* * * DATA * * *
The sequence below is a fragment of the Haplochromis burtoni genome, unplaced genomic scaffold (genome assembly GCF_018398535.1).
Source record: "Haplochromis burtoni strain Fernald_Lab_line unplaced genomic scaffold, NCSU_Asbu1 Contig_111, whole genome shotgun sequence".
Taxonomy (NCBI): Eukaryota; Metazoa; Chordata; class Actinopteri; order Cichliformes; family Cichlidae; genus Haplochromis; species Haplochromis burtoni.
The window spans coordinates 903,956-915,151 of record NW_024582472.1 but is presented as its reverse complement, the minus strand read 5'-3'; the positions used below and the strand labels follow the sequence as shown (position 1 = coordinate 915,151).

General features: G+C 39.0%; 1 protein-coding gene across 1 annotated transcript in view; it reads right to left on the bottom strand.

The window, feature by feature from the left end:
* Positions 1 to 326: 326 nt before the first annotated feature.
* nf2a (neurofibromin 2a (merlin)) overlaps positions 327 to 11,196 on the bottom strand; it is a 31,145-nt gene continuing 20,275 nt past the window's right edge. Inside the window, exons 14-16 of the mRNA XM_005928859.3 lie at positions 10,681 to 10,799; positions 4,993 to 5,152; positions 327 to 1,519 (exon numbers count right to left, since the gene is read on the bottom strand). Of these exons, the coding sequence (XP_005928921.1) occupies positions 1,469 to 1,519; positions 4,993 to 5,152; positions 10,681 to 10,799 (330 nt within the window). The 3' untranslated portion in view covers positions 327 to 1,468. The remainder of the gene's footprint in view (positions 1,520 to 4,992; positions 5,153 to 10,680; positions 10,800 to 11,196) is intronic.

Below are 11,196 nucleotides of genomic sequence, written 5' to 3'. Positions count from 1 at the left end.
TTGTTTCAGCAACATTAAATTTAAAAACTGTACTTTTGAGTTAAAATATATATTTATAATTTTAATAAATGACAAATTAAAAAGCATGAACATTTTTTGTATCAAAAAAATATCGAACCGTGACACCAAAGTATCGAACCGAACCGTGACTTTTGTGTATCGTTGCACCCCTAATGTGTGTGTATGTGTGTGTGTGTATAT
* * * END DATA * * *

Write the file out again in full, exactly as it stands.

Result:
The sequence below is a fragment of the Haplochromis burtoni genome, unplaced genomic scaffold (genome assembly GCF_018398535.1).
Source record: "Haplochromis burtoni strain Fernald_Lab_line unplaced genomic scaffold, NCSU_Asbu1 Contig_111, whole genome shotgun sequence".
Taxonomy (NCBI): Eukaryota; Metazoa; Chordata; class Actinopteri; order Cichliformes; family Cichlidae; genus Haplochromis; species Haplochromis burtoni.
The window spans coordinates 903,956-915,151 of record NW_024582472.1 but is presented as its reverse complement, the minus strand read 5'-3'; the positions used below and the strand labels follow the sequence as shown (position 1 = coordinate 915,151).

General features: G+C 39.0%; 1 protein-coding gene across 1 annotated transcript in view; it reads right to left on the bottom strand.

The window, feature by feature from the left end:
* Positions 1 to 326: 326 nt before the first annotated feature.
* nf2a (neurofibromin 2a (merlin)) overlaps positions 327 to 11,196 on the bottom strand; it is a 31,145-nt gene continuing 20,275 nt past the window's right edge. Inside the window, exons 14-16 of the mRNA XM_005928859.3 lie at positions 10,681 to 10,799; positions 4,993 to 5,152; positions 327 to 1,519 (exon numbers count right to left, since the gene is read on the bottom strand). Of these exons, the coding sequence (XP_005928921.1) occupies positions 1,469 to 1,519; positions 4,993 to 5,152; positions 10,681 to 10,799 (330 nt within the window). The 3' untranslated portion in view covers positions 327 to 1,468. The remainder of the gene's footprint in view (positions 1,520 to 4,992; positions 5,153 to 10,680; positions 10,800 to 11,196) is intronic.

Below are 11,196 nucleotides of genomic sequence, written 5' to 3'. Positions count from 1 at the left end.
TTGTTTCAGCAACATTAAATTTAAAAACTGTACTTTTGAGTTAAAATATATATTTATAATTTTAATAAATGACAAATTAAAAAGCATGAACATTTTTTGTATCAAAAAAATATCGAACCGTGACACCAAAGTATCGAACCGAACCGTGACTTTTGTGTATCGTTGCACCCCTAATGTGTGTGTATGTGTGTGTGTGTATAT